It is a positive step that analysis by the people of the Amaila project has led to the withdrawal of Sithe Global
The opinions of concern or fear emanating from various quarters with regards to the withdrawal by Sithe Global from the Amaila Falls Hydroelectric Project (AFHP) and the consequences for foreign investment have to be examined in the context of what brought us here. Some of which are:
1) The absence of due diligence regarding the project:
2) Government has not been honest and forthcoming with information;
3) Cost-starting out at a base of US$400M in 2008 and moving to US$858M in 2013 and rising;
4) The projected cost to Guyana of some US$2.4B over a period of 20 years;
5) Overpriced compared with others around the world;
6) Using another financing structure that includes more equity partners, as against just Sithe Global and Government;
7) The hallmark of a Rip-off scheme- government (people/taxpayers) investing approximately 80 percent of capital but would end up owning 40 percent;
8) Government could not guarantee supply all year round because of dry season;
9) Government admitted that after one year demand will exceed AFHP supply;
10) Credibility of the claim to provide 10,000 jobs;
11) The project will be outdated by 2019.
The leaders of special interest, its agencies, and the executive have ignored the above concerns and findings or hoped they didn’t have to account to the citizenry. They were determined to have the project in its current configuration regardless of the consequences. The fact that the people having publicly analysed this project and highlighted the above has resulted in the withdrawal of Sithe Global must be seen as a positive step in democratising our society.
In a democratic society leaders must be guided by the constitution and laws and in this case where some were prepared to violate laws, bylaws, and standing orders to achieve their end, the people remained unrelenting and Sithe has lived up to its promise that unless there is consensus among the political groups it will not proceed. And while some think this has negative potential consequences, it must be said that by this action Guyana is now strategically placed to attract businesses who respect and subject themselves to standards and probity established by international institutions.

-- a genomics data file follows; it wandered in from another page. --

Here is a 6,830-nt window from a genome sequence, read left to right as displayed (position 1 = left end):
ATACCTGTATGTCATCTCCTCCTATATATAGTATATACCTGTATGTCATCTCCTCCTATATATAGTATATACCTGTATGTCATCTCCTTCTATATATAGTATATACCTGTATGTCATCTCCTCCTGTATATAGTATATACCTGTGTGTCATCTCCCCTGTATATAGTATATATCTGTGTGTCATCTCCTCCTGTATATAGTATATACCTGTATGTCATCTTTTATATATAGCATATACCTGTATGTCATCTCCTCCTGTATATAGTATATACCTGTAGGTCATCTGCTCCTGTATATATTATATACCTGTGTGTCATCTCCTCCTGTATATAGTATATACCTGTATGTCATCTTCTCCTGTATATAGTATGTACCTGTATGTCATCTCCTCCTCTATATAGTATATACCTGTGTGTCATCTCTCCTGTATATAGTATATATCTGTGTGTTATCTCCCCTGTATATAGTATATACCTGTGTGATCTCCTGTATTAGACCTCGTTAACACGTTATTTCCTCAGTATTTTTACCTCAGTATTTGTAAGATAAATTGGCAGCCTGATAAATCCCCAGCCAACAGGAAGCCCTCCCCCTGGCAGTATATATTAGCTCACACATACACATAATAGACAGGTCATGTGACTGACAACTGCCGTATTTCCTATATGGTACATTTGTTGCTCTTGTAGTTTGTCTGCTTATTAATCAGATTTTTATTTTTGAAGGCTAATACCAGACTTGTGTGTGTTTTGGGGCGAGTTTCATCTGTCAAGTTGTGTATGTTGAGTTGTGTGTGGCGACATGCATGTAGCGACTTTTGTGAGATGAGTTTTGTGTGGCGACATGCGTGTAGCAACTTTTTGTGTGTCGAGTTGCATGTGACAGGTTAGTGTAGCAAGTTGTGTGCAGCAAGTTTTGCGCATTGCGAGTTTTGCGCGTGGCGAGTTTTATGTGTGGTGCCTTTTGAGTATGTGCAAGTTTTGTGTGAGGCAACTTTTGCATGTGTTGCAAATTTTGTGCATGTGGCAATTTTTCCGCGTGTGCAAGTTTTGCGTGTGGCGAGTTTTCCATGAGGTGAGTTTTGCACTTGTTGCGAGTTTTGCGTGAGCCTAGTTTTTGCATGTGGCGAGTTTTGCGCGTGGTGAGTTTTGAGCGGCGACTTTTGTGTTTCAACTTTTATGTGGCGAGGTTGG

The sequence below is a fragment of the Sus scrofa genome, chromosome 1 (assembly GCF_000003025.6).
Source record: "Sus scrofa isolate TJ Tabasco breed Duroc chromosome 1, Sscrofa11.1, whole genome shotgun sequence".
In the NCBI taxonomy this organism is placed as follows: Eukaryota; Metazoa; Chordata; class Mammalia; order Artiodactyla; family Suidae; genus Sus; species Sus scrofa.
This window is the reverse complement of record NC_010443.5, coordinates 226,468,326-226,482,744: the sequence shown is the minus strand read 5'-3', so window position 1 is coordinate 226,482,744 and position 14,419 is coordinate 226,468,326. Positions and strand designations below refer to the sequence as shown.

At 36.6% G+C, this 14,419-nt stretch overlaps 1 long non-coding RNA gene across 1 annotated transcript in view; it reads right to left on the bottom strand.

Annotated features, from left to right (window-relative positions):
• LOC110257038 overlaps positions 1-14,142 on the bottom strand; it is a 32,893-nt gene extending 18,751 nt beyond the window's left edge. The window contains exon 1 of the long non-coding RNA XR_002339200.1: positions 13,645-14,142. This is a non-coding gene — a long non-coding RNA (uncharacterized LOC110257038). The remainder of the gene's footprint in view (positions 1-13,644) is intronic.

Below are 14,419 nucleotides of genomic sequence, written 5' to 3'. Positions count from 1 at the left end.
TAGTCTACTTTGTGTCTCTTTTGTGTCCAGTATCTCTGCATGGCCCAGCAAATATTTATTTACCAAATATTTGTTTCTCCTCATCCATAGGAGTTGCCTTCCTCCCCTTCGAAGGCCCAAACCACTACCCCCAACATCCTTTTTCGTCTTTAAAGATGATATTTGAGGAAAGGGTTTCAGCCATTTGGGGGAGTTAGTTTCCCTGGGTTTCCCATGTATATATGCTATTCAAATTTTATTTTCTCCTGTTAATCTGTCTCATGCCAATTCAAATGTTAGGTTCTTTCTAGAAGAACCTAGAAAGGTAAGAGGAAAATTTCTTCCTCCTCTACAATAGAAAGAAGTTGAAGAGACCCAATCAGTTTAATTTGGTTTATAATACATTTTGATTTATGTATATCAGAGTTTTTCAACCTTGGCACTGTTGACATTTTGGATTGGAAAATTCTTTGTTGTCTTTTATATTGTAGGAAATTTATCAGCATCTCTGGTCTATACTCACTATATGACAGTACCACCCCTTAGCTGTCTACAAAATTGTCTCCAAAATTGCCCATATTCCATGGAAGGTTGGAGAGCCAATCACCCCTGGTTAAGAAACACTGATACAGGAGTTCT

This incident serves as a lesson for all of us. It is a victory for Guyana and our ideals as a people. It exemplifies people’s power. For though the company has taken its exit it sends a message to investors that while the country is open for investments, business shall be done consistent with international norms, standards, decorum and respect for the citizens of the host country. This is also sending a message to the politicians that they are not rulers; they are representatives of the people. Some continue to fail to realise that effective 26th May 1966 this country is no longer being managed by rulers but governed by the people and their role in the seat of government is to act on behalf of the people and not dictate to the people.
This incident has shown that when a people understand their role, power and rights they can relentlessly pursue and achieve what’s justly theirs. In this exercise we have clearly seen that voices emanating from the society can influence the outcome of decision(s) in the interest of the people. For while Clive Thomas, Ramon Gaskin, Christopher Ram, Janet Bulkan, Anand Goolsaran, Kenrick Hunte, Asquith Rose, Harish Singh, GTUC, independent media, et al have weighed in on the matter and were not invited to the hallowed halls of the National Assembly to address our parliamentarians as was done for Sithe, some of our MPs listened. And this must be seen as the beginning of the people’s trek in holding our elected officials accountable and having them listen to us and represent our interests.
The time has come for our politicians to stop, think and temper the arrogance inculcated over the years to feel that once elected their responsibility is to themselves, friends and special interests. For the time is now to realise governance in today’s world is by the people and for the people.
For those who believe that once they have voted there is nothing else they can do but leave it to the politicians to decide what is right or wrong, this exercise has shown that democracy is not only about having elections every five years but how business is conducted day by day and the citizenry being ever vigilant to ensure it is properly conducted.
We, the citizens, must see this as a major step in democratising our governance system and today all are urged to continue this process as we seek to further immerse ourselves in local and national discussions to develop a change in the culture and behaviour of our elected officials.